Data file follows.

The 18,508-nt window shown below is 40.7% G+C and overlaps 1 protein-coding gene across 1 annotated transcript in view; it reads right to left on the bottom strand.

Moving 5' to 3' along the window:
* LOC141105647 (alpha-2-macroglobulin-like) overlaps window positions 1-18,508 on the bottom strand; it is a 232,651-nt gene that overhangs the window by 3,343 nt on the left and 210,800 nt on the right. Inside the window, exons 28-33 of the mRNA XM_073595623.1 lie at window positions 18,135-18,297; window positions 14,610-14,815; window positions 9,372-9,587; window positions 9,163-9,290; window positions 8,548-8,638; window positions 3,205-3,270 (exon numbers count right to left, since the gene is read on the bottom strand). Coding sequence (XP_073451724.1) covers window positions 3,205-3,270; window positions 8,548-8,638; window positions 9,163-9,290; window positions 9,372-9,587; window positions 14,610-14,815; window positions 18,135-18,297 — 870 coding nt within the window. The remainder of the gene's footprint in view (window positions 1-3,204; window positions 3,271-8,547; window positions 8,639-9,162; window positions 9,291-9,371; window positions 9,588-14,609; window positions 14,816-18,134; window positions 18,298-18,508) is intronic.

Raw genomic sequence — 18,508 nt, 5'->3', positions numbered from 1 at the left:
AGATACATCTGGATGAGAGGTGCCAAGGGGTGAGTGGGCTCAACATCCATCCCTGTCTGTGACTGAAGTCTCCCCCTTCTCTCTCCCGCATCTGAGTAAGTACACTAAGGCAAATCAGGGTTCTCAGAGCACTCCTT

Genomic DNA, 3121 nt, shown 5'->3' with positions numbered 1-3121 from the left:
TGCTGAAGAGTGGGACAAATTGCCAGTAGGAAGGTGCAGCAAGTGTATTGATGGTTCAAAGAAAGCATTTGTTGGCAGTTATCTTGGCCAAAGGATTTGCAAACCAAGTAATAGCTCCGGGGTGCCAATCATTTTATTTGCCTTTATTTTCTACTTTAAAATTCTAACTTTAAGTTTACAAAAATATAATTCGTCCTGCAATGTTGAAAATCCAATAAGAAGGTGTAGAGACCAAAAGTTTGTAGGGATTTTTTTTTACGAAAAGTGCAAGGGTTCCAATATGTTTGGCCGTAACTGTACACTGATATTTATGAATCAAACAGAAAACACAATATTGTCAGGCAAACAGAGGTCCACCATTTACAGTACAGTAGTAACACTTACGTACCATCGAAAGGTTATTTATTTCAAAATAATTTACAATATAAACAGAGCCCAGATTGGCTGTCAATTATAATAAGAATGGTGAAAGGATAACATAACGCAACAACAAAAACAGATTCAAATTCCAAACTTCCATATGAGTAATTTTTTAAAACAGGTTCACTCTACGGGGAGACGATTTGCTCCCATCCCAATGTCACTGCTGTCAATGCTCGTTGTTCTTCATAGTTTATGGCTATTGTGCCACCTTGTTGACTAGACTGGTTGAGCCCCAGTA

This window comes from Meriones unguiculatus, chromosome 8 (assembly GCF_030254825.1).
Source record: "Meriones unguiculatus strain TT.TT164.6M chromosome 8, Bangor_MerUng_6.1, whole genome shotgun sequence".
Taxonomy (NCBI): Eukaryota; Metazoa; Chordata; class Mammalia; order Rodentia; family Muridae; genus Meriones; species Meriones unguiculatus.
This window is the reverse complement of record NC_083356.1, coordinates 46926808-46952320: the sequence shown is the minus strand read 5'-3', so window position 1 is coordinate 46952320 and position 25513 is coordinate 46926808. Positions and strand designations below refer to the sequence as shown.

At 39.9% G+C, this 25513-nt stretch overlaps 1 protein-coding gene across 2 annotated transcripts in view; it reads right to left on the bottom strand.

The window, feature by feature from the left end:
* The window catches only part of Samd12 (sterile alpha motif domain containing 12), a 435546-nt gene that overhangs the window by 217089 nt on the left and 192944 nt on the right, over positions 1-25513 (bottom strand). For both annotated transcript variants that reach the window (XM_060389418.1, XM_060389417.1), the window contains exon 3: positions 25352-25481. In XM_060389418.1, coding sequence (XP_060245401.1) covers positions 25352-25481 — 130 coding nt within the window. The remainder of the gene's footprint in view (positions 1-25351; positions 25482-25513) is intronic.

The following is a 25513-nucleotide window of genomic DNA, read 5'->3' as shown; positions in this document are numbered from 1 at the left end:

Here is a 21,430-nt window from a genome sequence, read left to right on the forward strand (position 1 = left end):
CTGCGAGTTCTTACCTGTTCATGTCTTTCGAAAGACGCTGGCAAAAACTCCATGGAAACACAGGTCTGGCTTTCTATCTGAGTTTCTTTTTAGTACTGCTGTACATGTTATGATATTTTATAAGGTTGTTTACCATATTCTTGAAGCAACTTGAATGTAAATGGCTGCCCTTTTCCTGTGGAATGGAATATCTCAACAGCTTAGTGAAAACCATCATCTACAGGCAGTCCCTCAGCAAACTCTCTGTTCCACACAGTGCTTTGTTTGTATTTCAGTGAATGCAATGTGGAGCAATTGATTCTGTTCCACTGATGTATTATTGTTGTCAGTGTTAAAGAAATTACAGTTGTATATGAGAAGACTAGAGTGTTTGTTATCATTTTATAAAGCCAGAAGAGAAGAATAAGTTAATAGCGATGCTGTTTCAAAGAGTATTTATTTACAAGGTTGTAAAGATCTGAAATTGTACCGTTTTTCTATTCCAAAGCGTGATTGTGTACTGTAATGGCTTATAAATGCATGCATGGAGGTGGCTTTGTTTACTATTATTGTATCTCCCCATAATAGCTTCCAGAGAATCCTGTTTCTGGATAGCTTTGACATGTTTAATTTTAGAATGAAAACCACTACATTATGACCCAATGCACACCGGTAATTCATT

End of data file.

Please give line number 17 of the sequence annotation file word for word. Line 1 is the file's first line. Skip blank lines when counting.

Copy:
CTGCGAGTTCTTACCTGTTCATGTCTTTCGAAAGACGCTGGCAAAAACTCCATGGAAACACAGGTCTGGCTTTCTATCTGAGTTTCTTTTTAGTACTGCTGTACATGTTATGATATTTTATAAGGTTGTTTACCATATTCTTGAAGCAACTTGAATGTAAATGGCTGCCCTTTTCCTGTGGAATGGAATATCTCAACAGCTTAGTGAAAACCATCATCTACAGGCAGTCCCTCAGCAAACTCTCTGTTCCACACAGTGCTTTGTTTGTATTTCAGTGAATGCAATGTGGAGCAATTGATTCTGTTCCACTGATGTATTATTGTTGTCAGTGTTAAAGAAATTACAGTTGTATATGAGAAGACTAGAGTGTTTGTTATCATTTTATAAAGCCAGAAGAGAAGAATAAGTTAATAGCGATGCTGTTTCAAAGAGTATTTATTTACAAGGTTGTAAAGATCTGAAATTGTACCGTTTTTCTATTCCAAAGCGTGATTGTGTACTGTAATGGCTTATAAATGCATGCATGGAGGTGGCTTTGTTTACTATTATTGTATCTCCCCATAATAGCTTCCAGAGAATCCTGTTTCTGGATAGCTTTGACATGTTTAATTTTAGAATGAAAACCACTACATTATGACCCAATGCACACCGGTAATTCATT